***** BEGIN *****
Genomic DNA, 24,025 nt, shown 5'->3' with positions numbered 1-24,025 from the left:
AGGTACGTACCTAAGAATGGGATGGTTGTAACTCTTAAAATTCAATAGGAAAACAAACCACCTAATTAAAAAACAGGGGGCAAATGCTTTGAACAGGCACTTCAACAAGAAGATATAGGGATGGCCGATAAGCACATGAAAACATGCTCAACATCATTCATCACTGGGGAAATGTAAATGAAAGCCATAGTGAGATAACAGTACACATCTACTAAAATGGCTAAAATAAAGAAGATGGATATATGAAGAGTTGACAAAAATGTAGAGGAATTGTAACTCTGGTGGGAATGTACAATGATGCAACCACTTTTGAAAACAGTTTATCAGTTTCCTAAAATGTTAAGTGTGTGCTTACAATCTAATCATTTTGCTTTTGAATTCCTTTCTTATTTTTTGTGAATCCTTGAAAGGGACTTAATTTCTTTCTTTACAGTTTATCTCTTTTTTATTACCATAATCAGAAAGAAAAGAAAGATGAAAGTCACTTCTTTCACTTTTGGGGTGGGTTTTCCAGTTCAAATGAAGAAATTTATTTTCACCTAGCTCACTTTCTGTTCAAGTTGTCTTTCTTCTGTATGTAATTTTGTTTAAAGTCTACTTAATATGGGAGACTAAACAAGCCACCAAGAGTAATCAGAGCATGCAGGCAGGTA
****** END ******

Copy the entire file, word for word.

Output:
Genomic DNA, 24,025 nt, shown 5'->3' with positions numbered 1-24,025 from the left:
AGGTACGTACCTAAGAATGGGATGGTTGTAACTCTTAAAATTCAATAGGAAAACAAACCACCTAATTAAAAAACAGGGGGCAAATGCTTTGAACAGGCACTTCAACAAGAAGATATAGGGATGGCCGATAAGCACATGAAAACATGCTCAACATCATTCATCACTGGGGAAATGTAAATGAAAGCCATAGTGAGATAACAGTACACATCTACTAAAATGGCTAAAATAAAGAAGATGGATATATGAAGAGTTGACAAAAATGTAGAGGAATTGTAACTCTGGTGGGAATGTACAATGATGCAACCACTTTTGAAAACAGTTTATCAGTTTCCTAAAATGTTAAGTGTGTGCTTACAATCTAATCATTTTGCTTTTGAATTCCTTTCTTATTTTTTGTGAATCCTTGAAAGGGACTTAATTTCTTTCTTTACAGTTTATCTCTTTTTTATTACCATAATCAGAAAGAAAAGAAAGATGAAAGTCACTTCTTTCACTTTTGGGGTGGGTTTTCCAGTTCAAATGAAGAAATTTATTTTCACCTAGCTCACTTTCTGTTCAAGTTGTCTTTCTTCTGTATGTAATTTTGTTTAAAGTCTACTTAATATGGGAGACTAAACAAGCCACCAAGAGTAATCAGAGCATGCAGGCAGGTA